Tool examines the cost effectiveness and impact of anti-smoking initiatives

February 20, 2014
Tool examines the cost effectiveness and impact of anti-smoking initiatives

The development of a tool that will help government officials, policy makers and healthcare providers across Europe examine the cost effectiveness and impact of anti-smoking initiatives is set to become the subject of a major new study.

Headed by an expert from Kingston University and St George's, University of London, the investigation will scrutinise the way stakeholders are involved throughout the research process and compare their responses with those in other countries across the continent.

The academics are set to track the implementation of a mechanism devised by a consortium led by Brunel University's Health Economics Research Group (HERG) that gauges the initial financial outlay needed to put smoking prevention measures in place before projecting how much money they stand to save the local economy and wider healthcare sector in the longer term. Known as EQUIPT, the tool will be developed as part of a €2 million European Commission grant. An earlier version has already been used by local authorities around the United Kingdom, allowing them to draw on specific circumstances, statistics and data to predict the impact of tobacco control in their particular regions.

The new three-year study has been awarded £157,000 from the Medical Research Council as part of funding earmarked to boost understanding of the impact of health-related studies on society and the economy. Called SEE-IMPACT, it will be led by Dr Annette Boaz, a widely respected expert in the use of evidence in policy making who is based at Kingston and St George's Faculty of Health, Social Care and Education. The announcement means the researchers will be able to compare and contrast the way the decision support tool is taken up in a further six European countries - Belgium, Croatia, Germany, Hungary, the Netherlands and Spain.

Dr Boaz will work with the Brunel University experts who devised the tool to observe the way stakeholders engage with it as it is being implemented, closely monitoring the effectiveness of communication and other activity associated with its roll out. "We're all very familiar with the way findings or recommendations are reported at the end of a research project and the increasing emphasis on such studies making an impact, but it's still relatively rare for research to be done actually exploring how that plays out in the real world," Dr Boaz explained. "Taking stock of how interested, motivated and involved key partners, health professionals and even lobbyists are in the process will give us a much better feel for how research can be used to underpin and influence policy."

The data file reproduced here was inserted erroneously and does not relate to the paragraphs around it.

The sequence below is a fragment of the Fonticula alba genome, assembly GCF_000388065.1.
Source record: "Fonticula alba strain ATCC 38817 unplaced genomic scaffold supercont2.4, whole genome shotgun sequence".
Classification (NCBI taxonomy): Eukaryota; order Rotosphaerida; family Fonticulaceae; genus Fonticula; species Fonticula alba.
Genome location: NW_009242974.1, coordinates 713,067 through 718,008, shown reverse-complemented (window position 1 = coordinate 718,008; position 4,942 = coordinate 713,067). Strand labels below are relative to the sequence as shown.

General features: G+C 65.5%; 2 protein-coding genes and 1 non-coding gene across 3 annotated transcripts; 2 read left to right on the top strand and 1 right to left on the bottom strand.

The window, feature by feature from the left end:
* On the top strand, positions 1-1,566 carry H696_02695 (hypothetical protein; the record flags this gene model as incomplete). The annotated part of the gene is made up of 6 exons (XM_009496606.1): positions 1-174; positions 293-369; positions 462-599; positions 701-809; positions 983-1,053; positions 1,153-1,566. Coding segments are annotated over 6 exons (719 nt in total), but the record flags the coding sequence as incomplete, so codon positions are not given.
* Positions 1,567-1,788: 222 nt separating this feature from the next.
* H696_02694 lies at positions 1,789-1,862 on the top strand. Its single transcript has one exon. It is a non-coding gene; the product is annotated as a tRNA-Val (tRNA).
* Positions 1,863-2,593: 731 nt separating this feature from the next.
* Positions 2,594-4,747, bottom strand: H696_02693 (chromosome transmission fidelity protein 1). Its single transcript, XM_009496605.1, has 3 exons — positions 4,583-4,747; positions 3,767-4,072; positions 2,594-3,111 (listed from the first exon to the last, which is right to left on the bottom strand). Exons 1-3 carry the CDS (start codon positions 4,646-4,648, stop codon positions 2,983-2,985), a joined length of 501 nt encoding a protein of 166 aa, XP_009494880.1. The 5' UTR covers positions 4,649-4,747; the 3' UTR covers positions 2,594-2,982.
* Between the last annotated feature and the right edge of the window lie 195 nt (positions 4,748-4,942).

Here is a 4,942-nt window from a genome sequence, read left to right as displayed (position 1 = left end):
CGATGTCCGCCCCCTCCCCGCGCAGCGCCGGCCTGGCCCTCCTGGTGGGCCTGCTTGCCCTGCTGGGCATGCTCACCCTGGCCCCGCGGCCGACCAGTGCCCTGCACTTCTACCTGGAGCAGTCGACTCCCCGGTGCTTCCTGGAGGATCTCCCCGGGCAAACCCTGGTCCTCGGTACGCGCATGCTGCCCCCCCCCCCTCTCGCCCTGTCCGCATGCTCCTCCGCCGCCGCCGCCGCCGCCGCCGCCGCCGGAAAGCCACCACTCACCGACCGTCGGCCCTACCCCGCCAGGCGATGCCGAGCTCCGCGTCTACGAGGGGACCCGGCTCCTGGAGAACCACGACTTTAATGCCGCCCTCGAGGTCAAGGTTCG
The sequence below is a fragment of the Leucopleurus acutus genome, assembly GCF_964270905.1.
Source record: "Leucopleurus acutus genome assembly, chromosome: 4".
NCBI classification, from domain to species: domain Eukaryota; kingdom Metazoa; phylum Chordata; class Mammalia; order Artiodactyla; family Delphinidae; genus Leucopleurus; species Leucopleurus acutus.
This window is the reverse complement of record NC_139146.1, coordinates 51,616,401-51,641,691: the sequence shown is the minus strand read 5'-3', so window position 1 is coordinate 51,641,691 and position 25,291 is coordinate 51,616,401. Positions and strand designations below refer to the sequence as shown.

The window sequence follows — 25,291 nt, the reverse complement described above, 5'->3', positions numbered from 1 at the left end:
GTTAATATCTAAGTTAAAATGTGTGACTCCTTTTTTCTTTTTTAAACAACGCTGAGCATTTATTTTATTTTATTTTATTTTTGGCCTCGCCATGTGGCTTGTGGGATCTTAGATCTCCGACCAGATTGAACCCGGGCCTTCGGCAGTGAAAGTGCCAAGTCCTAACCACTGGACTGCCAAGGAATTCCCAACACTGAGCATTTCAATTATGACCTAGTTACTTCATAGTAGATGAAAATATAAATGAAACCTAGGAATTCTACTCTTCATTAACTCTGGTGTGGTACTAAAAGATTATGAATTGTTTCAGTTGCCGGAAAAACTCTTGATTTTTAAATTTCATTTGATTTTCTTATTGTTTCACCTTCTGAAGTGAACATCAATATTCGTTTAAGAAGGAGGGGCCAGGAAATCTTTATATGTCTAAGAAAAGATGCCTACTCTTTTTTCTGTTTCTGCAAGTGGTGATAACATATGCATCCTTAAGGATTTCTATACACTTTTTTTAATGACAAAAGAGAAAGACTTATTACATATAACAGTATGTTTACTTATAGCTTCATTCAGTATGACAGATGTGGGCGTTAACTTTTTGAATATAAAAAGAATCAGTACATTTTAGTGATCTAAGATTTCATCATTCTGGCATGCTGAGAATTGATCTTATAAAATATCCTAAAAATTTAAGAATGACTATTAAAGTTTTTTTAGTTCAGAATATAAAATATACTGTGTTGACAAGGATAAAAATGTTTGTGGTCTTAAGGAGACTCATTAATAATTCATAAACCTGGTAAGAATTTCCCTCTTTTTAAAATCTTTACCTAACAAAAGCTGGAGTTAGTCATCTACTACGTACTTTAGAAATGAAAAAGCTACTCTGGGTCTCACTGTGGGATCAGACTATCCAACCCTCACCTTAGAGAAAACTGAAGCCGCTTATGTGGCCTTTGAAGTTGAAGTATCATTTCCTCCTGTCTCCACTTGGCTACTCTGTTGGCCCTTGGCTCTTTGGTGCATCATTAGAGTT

The researchers will observe events, conduct surveys, undertake a series of interviews and analyse a number of documents during the course of the study. "For many years, researchers have been working intuitively with stakeholders, but there is still only a very small body of evidence to support this which is why this project will be so important," Dr Boaz said. "We want to really explore the characteristics of what prompts people to connect with research and how they respond to dissemination and communication. People in the business of education and sharing learning sometimes lose sight of the human element involved in all of that."

A particularly interesting dimension of the project would be the different perceptions and attitudes to tobacco control in the countries involved in the study, she added. "We will be working with stakeholders from some very well-established European countries and others with more emerging economies - all with different legislation and outlooks on dealing with and the potential health implications of smoking," Dr Boaz said.

Experts estimate the economic cost of tobacco smoking in Europe is between €98 and €130 billion each year - just over 1 per cent of the European Union's gross domestic product. Despite a decrease in the number of tobacco smokers over the past three decades, smoking still kills about 700,000 people each year across the continent. Officials believe it affects the health and well-being of three in 10 adults, with a similar number of children starting to smoke before the age of 18.

Dr Subhash Pokhrel, who has led the development of the decision-making tool at Brunel University, said the stakeholder study was particularly timely given the increasing emphasis being placed on public healthcare intervention funding both in the United Kingdom and abroad. "The value of our project has been increased by austerity measures right across the European Union and it has been developed in that context," he said. "Observing stakeholder engagement as it happens rather than reviewing it retrospectively will lead to a greater ability to enhance the level and speed of research impact in the future."

Explore further: New anti-smoking policies in China could save nearly 13 million lives in next 40 years

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